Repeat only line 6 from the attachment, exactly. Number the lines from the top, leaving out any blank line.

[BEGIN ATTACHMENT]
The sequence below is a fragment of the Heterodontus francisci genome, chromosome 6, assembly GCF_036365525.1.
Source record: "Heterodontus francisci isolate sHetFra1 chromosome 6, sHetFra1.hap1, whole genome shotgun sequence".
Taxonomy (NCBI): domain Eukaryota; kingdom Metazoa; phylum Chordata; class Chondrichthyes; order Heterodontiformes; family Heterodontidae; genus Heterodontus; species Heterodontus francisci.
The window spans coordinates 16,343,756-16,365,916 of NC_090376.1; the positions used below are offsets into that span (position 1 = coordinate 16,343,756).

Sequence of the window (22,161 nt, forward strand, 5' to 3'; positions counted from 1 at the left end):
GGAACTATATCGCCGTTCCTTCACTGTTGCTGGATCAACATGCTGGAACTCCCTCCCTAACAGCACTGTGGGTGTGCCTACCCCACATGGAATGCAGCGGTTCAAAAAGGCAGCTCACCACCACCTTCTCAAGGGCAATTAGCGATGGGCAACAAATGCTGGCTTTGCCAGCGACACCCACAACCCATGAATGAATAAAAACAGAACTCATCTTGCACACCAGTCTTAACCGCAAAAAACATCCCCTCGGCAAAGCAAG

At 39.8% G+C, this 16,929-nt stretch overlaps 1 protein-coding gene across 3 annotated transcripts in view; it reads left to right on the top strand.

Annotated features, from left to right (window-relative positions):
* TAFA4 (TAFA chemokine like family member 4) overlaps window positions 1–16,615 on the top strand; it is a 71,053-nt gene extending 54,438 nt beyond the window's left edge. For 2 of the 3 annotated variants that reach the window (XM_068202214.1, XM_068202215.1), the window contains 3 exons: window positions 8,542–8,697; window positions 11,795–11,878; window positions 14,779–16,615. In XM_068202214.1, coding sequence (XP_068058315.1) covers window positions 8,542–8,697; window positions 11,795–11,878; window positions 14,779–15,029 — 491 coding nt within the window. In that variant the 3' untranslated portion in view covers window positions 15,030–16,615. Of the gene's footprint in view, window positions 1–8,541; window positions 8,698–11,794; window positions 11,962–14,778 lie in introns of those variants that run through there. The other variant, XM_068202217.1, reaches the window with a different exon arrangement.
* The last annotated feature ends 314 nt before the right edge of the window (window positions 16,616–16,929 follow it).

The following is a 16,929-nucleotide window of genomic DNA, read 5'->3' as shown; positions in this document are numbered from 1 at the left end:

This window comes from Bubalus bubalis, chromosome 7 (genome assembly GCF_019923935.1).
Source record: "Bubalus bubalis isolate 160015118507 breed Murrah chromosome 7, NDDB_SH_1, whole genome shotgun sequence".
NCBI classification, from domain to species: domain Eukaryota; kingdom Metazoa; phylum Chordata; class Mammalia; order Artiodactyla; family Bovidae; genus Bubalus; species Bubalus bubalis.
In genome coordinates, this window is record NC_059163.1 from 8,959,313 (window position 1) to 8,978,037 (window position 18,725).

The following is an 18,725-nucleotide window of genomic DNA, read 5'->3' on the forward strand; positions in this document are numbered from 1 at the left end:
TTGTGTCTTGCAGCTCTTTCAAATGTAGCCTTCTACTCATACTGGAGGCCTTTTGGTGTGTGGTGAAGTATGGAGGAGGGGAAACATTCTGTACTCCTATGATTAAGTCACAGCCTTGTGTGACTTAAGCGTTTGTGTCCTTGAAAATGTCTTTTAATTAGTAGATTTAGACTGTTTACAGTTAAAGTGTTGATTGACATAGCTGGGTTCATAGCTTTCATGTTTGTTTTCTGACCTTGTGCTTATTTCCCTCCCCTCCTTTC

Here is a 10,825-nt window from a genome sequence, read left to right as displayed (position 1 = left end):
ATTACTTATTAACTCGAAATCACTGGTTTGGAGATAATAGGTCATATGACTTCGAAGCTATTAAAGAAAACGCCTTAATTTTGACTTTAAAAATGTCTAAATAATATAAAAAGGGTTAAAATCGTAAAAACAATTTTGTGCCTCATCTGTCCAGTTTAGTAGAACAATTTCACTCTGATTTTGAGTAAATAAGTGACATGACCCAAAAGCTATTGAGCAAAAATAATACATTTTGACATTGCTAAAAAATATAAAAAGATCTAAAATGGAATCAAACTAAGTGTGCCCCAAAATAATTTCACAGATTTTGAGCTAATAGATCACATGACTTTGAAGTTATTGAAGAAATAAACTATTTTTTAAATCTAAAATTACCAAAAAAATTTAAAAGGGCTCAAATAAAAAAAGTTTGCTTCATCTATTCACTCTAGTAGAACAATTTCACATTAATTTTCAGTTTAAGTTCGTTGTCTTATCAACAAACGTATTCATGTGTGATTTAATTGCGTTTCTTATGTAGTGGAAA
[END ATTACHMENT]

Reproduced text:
GGAACTATATCGCCGTTCCTTCACTGTTGCTGGATCAACATGCTGGAACTCCCTCCCTAACAGCACTGTGGGTGTGCCTACCCCACATGGAATGCAGCGGTTCAAAAAGGCAGCTCACCACCACCTTCTCAAGGGCAATTAGCGATGGGCAACAAATGCTGGCTTTGCCAGCGACACCCACAACCCATGAATGAATAAAAACAGAACTCATCTTGCACACCAGTCTTAACCGCAAAAAACATCCCCTCGGCAAAGCAAG